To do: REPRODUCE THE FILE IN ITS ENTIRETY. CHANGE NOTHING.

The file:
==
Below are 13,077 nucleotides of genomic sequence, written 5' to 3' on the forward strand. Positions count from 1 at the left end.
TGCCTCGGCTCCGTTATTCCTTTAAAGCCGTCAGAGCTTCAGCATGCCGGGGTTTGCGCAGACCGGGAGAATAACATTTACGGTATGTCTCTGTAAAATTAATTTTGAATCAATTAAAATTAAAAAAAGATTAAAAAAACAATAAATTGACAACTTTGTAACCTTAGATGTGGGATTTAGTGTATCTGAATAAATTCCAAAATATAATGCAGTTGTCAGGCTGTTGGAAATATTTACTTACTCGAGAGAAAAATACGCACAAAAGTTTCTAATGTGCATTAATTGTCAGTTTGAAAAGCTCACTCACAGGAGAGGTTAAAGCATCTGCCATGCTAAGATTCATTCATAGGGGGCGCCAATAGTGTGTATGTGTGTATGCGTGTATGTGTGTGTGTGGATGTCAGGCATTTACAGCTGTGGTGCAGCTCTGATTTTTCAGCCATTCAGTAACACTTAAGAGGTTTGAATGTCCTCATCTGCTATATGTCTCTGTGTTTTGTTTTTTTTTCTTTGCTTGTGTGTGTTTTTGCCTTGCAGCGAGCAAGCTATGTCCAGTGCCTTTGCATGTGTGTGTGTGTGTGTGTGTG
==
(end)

Below are 13,077 nucleotides of genomic sequence, written 5' to 3' on the forward strand. Positions count from 1 at the left end.
TGCCTCGGCTCCGTTATTCCTTTAAAGCCGTCAGAGCTTCAGCATGCCGGGGTTTGCGCAGACCGGGAGAATAACATTTACGGTATGTCTCTGTAAAATTAATTTTGAATCAATTAAAATTAAAAAAAGATTAAAAAAACAATAAATTGACAACTTTGTAACCTTAGATGTGGGATTTAGTGTATCTGAATAAATTCCAAAATATAATGCAGTTGTCAGGCTGTTGGAAATATTTACTTACTCGAGAGAAAAATACGCACAAAAGTTTCTAATGTGCATTAATTGTCAGTTTGAAAAGCTCACTCACAGGAGAGGTTAAAGCATCTGCCATGCTAAGATTCATTCATAGGGGGCGCCAATAGTGTGTATGTGTGTATGCGTGTATGTGTGTGTGTGGATGTCAGGCATTTACAGCTGTGGTGCAGCTCTGATTTTTCAGCCATTCAGTAACACTTAAGAGGTTTGAATGTCCTCATCTGCTATATGTCTCTGTGTTTTGTTTTTTTTTCTTTGCTTGTGTGTGTTTTTGCCTTGCAGCGAGCAAGCTATGTCCAGTGCCTTTGCATGTGTGTGTGTGTGTGTGTGTG